In the last two years, I’ve learned so much from the simple statement:
“We do what we are good at, not what we should be doing.” Thank you Brian for that life-changing utterance.
Think about that statement for a second. Metabolize it, swallow it, take it in.
We do, what is familiar. This could be anything from a devotional at 6:30 to the gym at 5:45 to coffee prepared this way to negotiating a contract in this manner to where we place our hands when we slip on ice.
We do, what we’ve always done.
I could do the predictable thing here and speak of Peyton Manning’s mid-life predictability, but taking it instead to my heart, I follow a pathway of hard-wired behavior that with each successive day becomes harder and harder to break. One the rare times that I do yoga with my wife, Warrior II leaves me staggeringly off-balance. I have to trust in my core strength to root down dynamically through my legs to have my feet hold me. It’s quite different than sitting in a chair. It’s electric.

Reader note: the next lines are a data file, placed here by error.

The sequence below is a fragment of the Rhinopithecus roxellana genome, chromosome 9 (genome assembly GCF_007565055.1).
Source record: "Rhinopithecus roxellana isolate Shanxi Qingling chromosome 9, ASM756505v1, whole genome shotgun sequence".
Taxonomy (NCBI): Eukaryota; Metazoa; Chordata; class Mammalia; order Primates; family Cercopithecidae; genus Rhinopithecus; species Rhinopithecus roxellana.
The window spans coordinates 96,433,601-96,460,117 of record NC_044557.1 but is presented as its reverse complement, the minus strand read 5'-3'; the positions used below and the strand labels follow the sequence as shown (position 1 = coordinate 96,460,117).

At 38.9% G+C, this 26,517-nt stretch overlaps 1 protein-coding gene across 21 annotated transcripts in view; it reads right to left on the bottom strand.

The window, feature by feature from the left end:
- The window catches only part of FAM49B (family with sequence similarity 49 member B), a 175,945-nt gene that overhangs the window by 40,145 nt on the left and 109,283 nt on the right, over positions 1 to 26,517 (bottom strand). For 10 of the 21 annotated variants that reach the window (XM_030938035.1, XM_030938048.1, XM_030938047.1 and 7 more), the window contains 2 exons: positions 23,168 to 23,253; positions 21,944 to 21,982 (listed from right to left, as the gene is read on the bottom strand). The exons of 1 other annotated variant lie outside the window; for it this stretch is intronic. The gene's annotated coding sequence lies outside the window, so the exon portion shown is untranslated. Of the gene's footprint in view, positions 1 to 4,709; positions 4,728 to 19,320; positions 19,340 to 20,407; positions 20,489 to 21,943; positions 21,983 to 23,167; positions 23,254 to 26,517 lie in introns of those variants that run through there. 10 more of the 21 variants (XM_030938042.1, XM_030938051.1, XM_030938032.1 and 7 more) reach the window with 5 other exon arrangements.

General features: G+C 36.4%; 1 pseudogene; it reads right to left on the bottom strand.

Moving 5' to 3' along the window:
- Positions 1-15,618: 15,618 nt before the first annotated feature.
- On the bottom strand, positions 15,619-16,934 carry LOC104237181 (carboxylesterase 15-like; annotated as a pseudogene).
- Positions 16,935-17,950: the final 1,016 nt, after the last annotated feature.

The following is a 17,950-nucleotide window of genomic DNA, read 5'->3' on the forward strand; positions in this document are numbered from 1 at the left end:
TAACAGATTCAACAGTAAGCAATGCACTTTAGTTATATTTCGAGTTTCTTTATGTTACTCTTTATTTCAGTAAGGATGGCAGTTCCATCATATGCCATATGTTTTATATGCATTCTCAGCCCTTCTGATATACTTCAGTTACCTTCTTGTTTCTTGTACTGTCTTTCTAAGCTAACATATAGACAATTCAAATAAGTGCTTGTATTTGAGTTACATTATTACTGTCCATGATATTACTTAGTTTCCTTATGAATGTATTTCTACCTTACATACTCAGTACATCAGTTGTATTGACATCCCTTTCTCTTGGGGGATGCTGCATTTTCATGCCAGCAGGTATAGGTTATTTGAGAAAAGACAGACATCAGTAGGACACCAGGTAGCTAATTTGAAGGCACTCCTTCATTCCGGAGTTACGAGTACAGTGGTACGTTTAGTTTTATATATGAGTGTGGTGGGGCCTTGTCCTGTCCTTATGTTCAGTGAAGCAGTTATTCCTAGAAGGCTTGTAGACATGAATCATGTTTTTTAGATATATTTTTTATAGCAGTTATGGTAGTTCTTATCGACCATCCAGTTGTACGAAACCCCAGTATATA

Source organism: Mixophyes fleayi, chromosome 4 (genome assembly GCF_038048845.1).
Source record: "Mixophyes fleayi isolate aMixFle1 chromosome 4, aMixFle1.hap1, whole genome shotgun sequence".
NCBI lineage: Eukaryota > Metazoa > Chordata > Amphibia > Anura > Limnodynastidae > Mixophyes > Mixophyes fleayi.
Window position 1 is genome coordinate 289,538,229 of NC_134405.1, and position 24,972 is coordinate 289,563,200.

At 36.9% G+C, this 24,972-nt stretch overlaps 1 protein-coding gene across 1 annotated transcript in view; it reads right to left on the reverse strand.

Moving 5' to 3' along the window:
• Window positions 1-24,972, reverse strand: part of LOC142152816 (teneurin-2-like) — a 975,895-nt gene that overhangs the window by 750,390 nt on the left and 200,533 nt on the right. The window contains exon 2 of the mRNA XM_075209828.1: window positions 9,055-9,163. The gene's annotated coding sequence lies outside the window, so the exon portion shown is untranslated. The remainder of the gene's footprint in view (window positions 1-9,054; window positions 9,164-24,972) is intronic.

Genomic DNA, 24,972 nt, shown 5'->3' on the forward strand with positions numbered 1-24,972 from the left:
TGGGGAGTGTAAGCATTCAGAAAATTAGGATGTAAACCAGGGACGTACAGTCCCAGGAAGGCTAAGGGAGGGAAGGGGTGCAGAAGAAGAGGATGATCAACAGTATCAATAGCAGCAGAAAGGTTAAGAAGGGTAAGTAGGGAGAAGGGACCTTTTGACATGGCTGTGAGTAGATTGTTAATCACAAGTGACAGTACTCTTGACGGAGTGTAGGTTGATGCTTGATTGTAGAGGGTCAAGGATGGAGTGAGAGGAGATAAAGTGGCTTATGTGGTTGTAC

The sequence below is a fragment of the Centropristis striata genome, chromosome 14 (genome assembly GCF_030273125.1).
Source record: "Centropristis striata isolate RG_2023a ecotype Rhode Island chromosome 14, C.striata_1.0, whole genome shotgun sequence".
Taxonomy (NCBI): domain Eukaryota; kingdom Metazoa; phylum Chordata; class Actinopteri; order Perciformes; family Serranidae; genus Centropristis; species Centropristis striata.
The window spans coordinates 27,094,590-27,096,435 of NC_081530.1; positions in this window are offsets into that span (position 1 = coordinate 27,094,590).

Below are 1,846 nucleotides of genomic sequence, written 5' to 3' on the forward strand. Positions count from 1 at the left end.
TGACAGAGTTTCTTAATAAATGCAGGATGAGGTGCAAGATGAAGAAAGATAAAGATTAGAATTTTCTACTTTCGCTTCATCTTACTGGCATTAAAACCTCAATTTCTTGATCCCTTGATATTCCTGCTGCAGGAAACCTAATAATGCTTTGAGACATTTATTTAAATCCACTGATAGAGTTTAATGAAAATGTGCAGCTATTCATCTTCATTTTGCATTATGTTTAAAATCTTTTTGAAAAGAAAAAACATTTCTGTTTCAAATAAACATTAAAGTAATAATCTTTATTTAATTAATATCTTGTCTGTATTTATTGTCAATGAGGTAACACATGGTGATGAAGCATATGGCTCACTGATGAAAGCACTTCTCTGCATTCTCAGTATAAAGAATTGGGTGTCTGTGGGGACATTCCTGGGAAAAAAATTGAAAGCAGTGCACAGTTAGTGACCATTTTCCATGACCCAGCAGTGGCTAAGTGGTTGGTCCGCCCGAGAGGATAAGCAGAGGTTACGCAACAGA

Successive routine becomes harder…and harder… to break. Because I’m good at. It’s what I have practiced. It’s my “routine“. I would rather do again and again what I know for the sake of doing what I know, than experience the actual goodness of something new.
Risking the third-person, sometimes what we “trust” were good outcomes in history. Sometimes what we “trust” was that we survived trauma a certain way, and therefore, to survive any trauma in the future, we have to continue the dance in this survival-mode way. In other words, we live out of our amygdala. We live in constant fight or flight.
The hardest thing in the world to gain, is trust. The easiest thing in the world to lose, is trust. But doing something new, requires trust. And trust is worth it. Take it Ze….